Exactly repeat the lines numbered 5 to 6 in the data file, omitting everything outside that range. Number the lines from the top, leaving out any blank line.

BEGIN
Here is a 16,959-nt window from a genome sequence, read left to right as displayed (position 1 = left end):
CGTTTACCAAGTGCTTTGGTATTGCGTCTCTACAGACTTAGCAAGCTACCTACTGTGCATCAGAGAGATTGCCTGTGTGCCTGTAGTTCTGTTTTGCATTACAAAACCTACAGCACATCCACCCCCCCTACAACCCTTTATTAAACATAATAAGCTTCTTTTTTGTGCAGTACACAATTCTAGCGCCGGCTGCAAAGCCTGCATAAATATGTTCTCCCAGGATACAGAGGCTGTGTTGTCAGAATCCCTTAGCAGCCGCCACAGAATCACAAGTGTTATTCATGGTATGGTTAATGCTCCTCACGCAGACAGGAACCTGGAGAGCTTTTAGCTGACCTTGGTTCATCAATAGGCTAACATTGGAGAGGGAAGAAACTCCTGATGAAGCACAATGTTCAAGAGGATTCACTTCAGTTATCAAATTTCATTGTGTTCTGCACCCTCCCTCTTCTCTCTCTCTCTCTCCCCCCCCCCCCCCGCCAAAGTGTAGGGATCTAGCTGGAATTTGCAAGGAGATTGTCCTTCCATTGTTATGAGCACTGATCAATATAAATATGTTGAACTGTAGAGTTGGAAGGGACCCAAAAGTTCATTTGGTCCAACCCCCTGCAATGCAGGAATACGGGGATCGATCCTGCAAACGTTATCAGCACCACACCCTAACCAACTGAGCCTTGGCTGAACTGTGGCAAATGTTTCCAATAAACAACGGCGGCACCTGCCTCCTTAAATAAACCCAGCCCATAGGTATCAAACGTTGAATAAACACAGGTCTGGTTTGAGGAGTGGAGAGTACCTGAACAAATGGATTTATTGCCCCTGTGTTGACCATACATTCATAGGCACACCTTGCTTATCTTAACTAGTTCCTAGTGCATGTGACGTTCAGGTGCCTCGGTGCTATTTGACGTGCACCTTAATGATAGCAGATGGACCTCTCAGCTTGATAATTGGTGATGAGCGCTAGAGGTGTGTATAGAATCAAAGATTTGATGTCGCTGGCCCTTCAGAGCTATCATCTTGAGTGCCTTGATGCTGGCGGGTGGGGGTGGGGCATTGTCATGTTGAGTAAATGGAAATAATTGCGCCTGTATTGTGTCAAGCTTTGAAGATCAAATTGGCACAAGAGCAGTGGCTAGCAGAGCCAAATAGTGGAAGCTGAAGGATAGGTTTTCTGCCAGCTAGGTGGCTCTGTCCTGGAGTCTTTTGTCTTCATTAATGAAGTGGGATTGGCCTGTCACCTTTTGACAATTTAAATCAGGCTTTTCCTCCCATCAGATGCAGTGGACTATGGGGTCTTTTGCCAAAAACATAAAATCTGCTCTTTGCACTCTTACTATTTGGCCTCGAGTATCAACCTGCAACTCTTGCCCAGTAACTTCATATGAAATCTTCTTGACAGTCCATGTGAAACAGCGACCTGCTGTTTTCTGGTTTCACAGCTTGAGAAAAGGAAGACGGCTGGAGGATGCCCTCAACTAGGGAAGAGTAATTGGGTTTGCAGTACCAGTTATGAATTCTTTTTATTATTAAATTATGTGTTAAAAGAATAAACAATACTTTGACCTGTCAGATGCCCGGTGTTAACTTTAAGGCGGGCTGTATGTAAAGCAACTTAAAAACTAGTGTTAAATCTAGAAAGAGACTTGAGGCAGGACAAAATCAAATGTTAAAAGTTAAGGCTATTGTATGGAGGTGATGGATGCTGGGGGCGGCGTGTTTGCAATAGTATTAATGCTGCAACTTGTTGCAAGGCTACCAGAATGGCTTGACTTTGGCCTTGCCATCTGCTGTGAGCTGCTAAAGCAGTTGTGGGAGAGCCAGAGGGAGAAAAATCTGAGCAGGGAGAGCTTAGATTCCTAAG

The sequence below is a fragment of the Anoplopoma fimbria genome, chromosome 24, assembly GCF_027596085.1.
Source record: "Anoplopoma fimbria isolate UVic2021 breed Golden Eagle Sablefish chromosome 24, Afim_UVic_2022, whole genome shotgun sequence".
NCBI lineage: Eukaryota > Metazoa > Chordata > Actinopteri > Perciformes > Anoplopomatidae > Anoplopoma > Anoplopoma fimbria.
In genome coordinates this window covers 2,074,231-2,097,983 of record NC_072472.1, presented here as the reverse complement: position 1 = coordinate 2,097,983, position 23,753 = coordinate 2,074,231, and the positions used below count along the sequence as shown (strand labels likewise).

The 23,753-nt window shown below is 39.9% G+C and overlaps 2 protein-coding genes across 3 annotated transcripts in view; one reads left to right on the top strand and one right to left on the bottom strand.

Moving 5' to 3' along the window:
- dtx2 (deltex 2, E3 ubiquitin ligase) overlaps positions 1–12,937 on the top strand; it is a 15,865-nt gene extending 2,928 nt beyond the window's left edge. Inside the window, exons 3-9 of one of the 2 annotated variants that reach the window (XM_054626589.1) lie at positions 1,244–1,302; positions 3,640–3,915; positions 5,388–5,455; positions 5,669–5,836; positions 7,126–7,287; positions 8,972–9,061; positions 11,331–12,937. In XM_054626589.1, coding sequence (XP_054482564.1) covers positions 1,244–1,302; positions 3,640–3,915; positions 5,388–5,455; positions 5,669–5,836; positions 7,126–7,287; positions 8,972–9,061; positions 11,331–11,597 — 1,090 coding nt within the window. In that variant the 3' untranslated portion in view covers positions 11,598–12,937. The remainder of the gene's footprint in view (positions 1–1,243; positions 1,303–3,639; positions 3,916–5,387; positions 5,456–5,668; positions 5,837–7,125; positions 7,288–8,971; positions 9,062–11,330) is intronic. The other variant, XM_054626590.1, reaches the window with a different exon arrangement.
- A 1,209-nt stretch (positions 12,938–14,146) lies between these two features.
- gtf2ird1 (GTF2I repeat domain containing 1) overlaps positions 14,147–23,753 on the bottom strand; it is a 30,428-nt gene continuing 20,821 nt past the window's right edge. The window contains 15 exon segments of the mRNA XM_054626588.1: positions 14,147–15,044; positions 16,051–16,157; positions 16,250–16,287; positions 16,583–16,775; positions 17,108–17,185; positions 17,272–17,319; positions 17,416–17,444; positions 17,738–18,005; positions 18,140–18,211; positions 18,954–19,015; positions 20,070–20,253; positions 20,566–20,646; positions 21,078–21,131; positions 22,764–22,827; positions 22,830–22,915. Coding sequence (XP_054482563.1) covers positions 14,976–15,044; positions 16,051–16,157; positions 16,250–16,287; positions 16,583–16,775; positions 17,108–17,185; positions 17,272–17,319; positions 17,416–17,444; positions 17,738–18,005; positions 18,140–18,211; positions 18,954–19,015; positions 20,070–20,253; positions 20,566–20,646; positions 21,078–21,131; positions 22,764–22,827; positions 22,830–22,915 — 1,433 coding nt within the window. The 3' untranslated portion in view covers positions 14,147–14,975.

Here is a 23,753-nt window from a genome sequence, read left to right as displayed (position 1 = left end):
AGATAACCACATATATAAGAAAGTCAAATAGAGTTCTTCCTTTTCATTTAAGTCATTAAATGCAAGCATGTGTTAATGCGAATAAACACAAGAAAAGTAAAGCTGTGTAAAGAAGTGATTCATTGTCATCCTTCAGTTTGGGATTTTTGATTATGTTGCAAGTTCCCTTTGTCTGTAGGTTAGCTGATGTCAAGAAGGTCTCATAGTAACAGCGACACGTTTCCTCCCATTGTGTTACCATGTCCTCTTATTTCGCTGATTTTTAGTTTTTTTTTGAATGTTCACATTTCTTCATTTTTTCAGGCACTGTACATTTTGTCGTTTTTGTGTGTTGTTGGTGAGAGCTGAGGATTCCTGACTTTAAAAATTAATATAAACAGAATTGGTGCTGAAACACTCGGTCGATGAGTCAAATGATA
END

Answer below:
NCBI lineage: Eukaryota > Metazoa > Chordata > Actinopteri > Perciformes > Anoplopomatidae > Anoplopoma > Anoplopoma fimbria.
In genome coordinates this window covers 2,074,231-2,097,983 of record NC_072472.1, presented here as the reverse complement: position 1 = coordinate 2,097,983, position 23,753 = coordinate 2,074,231, and the positions used below count along the sequence as shown (strand labels likewise).